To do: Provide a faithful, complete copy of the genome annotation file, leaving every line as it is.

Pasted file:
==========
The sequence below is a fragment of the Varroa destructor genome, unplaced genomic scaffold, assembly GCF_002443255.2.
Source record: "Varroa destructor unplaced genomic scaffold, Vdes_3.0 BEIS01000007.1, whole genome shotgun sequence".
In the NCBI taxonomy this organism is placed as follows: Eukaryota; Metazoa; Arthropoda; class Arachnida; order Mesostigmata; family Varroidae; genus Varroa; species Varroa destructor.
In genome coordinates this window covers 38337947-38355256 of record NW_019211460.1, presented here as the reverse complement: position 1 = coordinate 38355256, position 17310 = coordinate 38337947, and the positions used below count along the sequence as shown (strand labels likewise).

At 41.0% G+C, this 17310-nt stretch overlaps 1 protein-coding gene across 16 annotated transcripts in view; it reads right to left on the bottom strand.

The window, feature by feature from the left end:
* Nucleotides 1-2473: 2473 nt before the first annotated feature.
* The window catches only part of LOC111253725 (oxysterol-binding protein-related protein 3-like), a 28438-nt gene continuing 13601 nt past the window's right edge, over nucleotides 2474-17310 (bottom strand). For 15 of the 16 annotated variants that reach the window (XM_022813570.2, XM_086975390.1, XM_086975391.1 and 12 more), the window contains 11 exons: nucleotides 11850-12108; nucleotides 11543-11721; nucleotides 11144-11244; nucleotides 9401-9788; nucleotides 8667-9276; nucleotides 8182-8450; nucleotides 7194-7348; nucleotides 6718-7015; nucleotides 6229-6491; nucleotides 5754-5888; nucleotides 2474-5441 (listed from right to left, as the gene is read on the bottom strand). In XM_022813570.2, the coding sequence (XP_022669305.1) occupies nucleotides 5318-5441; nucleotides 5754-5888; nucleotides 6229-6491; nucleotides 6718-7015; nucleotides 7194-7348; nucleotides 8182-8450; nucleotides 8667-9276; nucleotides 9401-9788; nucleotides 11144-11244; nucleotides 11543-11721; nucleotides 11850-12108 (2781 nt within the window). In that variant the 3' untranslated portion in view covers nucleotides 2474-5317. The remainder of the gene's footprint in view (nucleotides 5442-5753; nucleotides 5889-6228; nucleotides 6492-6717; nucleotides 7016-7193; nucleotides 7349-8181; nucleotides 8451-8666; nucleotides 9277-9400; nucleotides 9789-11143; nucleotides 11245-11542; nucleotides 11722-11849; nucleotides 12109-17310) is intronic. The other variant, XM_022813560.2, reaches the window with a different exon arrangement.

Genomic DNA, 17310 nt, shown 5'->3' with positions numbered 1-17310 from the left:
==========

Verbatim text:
The sequence below is a fragment of the Varroa destructor genome, unplaced genomic scaffold, assembly GCF_002443255.2.
Source record: "Varroa destructor unplaced genomic scaffold, Vdes_3.0 BEIS01000007.1, whole genome shotgun sequence".
In the NCBI taxonomy this organism is placed as follows: Eukaryota; Metazoa; Arthropoda; class Arachnida; order Mesostigmata; family Varroidae; genus Varroa; species Varroa destructor.
In genome coordinates this window covers 38337947-38355256 of record NW_019211460.1, presented here as the reverse complement: position 1 = coordinate 38355256, position 17310 = coordinate 38337947, and the positions used below count along the sequence as shown (strand labels likewise).

At 41.0% G+C, this 17310-nt stretch overlaps 1 protein-coding gene across 16 annotated transcripts in view; it reads right to left on the bottom strand.

The window, feature by feature from the left end:
* Nucleotides 1-2473: 2473 nt before the first annotated feature.
* The window catches only part of LOC111253725 (oxysterol-binding protein-related protein 3-like), a 28438-nt gene continuing 13601 nt past the window's right edge, over nucleotides 2474-17310 (bottom strand). For 15 of the 16 annotated variants that reach the window (XM_022813570.2, XM_086975390.1, XM_086975391.1 and 12 more), the window contains 11 exons: nucleotides 11850-12108; nucleotides 11543-11721; nucleotides 11144-11244; nucleotides 9401-9788; nucleotides 8667-9276; nucleotides 8182-8450; nucleotides 7194-7348; nucleotides 6718-7015; nucleotides 6229-6491; nucleotides 5754-5888; nucleotides 2474-5441 (listed from right to left, as the gene is read on the bottom strand). In XM_022813570.2, the coding sequence (XP_022669305.1) occupies nucleotides 5318-5441; nucleotides 5754-5888; nucleotides 6229-6491; nucleotides 6718-7015; nucleotides 7194-7348; nucleotides 8182-8450; nucleotides 8667-9276; nucleotides 9401-9788; nucleotides 11144-11244; nucleotides 11543-11721; nucleotides 11850-12108 (2781 nt within the window). In that variant the 3' untranslated portion in view covers nucleotides 2474-5317. The remainder of the gene's footprint in view (nucleotides 5442-5753; nucleotides 5889-6228; nucleotides 6492-6717; nucleotides 7016-7193; nucleotides 7349-8181; nucleotides 8451-8666; nucleotides 9277-9400; nucleotides 9789-11143; nucleotides 11245-11542; nucleotides 11722-11849; nucleotides 12109-17310) is intronic. The other variant, XM_022813560.2, reaches the window with a different exon arrangement.

Genomic DNA, 17310 nt, shown 5'->3' with positions numbered 1-17310 from the left: